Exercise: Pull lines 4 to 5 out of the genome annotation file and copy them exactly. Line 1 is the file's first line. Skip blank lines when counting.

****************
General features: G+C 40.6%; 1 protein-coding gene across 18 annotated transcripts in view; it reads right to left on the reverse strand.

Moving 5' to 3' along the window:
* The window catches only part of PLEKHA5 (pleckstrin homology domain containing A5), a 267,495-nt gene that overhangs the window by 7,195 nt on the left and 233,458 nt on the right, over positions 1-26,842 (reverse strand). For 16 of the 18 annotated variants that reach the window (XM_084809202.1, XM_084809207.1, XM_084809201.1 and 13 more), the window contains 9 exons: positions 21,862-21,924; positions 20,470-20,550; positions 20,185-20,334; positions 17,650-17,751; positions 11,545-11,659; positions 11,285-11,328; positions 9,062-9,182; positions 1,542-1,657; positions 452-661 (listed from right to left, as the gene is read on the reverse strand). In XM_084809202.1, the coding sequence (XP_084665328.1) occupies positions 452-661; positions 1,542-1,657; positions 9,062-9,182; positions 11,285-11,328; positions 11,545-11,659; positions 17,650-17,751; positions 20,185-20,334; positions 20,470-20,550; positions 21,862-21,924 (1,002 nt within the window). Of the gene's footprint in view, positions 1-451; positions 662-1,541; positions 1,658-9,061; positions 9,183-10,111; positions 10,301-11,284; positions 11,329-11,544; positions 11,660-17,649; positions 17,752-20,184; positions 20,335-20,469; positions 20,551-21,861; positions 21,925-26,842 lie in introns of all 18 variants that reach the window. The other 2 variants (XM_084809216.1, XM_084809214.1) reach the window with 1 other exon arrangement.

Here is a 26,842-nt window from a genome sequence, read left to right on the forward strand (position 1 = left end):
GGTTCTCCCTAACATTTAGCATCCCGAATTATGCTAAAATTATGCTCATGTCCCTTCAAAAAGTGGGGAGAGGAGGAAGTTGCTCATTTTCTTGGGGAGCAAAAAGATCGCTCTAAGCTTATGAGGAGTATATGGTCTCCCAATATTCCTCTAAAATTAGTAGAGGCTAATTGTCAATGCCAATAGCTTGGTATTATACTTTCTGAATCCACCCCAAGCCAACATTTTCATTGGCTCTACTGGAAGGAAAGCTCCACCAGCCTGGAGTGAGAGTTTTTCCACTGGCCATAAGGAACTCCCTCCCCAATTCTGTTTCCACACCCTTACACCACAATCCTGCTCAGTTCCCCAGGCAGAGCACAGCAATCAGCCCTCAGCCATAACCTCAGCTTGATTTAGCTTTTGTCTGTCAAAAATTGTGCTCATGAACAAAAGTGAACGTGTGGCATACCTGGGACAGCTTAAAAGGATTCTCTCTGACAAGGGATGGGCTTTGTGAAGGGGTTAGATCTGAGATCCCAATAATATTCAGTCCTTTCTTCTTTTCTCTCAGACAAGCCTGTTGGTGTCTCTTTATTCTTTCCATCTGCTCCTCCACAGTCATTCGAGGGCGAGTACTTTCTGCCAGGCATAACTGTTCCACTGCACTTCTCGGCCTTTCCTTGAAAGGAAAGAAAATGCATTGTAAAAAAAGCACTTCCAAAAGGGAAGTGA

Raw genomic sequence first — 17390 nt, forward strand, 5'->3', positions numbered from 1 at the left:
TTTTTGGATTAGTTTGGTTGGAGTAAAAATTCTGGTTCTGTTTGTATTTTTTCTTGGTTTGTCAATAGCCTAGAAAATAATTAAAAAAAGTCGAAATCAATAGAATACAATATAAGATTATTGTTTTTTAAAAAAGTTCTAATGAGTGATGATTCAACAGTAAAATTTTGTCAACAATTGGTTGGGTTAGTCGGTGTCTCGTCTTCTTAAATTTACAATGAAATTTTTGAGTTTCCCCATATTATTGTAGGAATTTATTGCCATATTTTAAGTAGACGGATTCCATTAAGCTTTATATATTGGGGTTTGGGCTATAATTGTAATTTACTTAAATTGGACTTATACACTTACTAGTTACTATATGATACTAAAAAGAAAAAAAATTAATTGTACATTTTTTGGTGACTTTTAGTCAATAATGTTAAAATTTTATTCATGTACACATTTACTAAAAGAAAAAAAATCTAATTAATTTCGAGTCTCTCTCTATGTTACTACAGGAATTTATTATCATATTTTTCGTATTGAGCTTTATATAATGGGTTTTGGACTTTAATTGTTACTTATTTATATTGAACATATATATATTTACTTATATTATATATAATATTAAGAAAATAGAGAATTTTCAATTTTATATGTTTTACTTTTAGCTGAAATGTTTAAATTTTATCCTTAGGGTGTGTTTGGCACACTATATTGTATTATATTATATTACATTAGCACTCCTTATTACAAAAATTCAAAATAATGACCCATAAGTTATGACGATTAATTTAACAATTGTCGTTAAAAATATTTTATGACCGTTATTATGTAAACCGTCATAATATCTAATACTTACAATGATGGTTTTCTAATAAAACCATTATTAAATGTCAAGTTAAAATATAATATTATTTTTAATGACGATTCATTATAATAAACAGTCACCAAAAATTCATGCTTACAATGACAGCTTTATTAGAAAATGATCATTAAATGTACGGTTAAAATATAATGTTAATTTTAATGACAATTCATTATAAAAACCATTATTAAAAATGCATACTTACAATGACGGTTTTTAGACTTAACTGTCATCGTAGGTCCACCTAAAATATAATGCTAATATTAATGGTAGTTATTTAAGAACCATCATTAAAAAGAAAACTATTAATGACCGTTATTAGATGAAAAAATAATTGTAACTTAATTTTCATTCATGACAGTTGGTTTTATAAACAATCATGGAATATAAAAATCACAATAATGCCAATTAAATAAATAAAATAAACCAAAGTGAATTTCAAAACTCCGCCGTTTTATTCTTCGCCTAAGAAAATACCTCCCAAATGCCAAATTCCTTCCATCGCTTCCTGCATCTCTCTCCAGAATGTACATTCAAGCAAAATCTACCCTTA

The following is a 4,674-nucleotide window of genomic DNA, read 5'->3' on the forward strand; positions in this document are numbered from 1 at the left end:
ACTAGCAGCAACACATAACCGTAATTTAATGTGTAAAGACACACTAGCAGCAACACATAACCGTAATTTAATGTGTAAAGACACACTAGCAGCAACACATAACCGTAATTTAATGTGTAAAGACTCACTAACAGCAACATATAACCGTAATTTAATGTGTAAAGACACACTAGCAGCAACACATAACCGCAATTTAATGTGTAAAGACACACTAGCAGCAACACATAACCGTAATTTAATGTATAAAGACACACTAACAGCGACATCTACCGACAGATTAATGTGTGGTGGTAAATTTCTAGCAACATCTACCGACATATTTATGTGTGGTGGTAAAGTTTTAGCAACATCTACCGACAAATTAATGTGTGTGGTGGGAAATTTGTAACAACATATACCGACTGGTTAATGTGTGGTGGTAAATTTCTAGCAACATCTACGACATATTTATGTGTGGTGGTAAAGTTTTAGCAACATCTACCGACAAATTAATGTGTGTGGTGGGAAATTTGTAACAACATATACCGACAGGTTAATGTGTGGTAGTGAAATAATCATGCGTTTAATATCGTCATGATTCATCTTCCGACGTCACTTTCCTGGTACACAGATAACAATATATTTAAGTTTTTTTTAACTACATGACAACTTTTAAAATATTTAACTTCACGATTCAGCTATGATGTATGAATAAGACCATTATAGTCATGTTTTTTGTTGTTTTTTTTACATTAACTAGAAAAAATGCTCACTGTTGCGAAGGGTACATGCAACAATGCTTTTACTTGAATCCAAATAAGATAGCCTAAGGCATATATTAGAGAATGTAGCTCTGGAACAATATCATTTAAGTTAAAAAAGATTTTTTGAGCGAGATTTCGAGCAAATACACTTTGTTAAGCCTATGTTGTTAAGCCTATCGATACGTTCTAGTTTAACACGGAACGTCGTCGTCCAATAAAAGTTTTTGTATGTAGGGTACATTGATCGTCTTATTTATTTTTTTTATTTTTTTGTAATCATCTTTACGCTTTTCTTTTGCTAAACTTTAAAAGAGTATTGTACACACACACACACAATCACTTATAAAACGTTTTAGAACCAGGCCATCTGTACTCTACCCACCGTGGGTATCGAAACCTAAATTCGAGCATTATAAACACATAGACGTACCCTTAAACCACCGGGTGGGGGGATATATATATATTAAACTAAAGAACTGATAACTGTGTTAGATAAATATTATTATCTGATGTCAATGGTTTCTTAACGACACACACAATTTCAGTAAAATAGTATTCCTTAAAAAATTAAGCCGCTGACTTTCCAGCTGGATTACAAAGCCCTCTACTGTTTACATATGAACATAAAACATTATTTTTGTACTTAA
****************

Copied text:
Here is a 26,842-nt window from a genome sequence, read left to right on the forward strand (position 1 = left end):
GGTTCTCCCTAACATTTAGCATCCCGAATTATGCTAAAATTATGCTCATGTCCCTTCAAAAAGTGGGGAGAGGAGGAAGTTGCTCATTTTCTTGGGGAGCAAAAAGATCGCTCTAAGCTTATGAGGAGTATATGGTCTCCCAATATTCCTCTAAAATTAGTAGAGGCTAATTGTCAATGCCAATAGCTTGGTATTATACTTTCTGAATCCACCCCAAGCCAACATTTTCATTGGCTCTACTGGAAGGAAAGCTCCACCAGCCTGGAGTGAGAGTTTTTCCACTGGCCATAAGGAACTCCCTCCCCAATTCTGTTTCCACACCCTTACACCACAATCCTGCTCAGTTCCCCAGGCAGAGCACAGCAATCAGCCCTCAGCCATAACCTCAGCTTGATTTAGCTTTTGTCTGTCAAAAATTGTGCTCATGAACAAAAGTGAACGTGTGGCATACCTGGGACAGCTTAAAAGGATTCTCTCTGACAAGGGATGGGCTTTGTGAAGGGGTTAGATCTGAGATCCCAATAATATTCAGTCCTTTCTTCTTTTCTCTCAGACAAGCCTGTTGGTGTCTCTTTATTCTTTCCATCTGCTCCTCCACAGTCATTCGAGGGCGAGTACTTTCTGCCAGGCATAACTGTTCCACTGCACTTCTCGGCCTTTCCTTGAAAGGAAAGAAAATGCATTGTAAAAAAAGCACTTCCAAAAGGGAAGTGA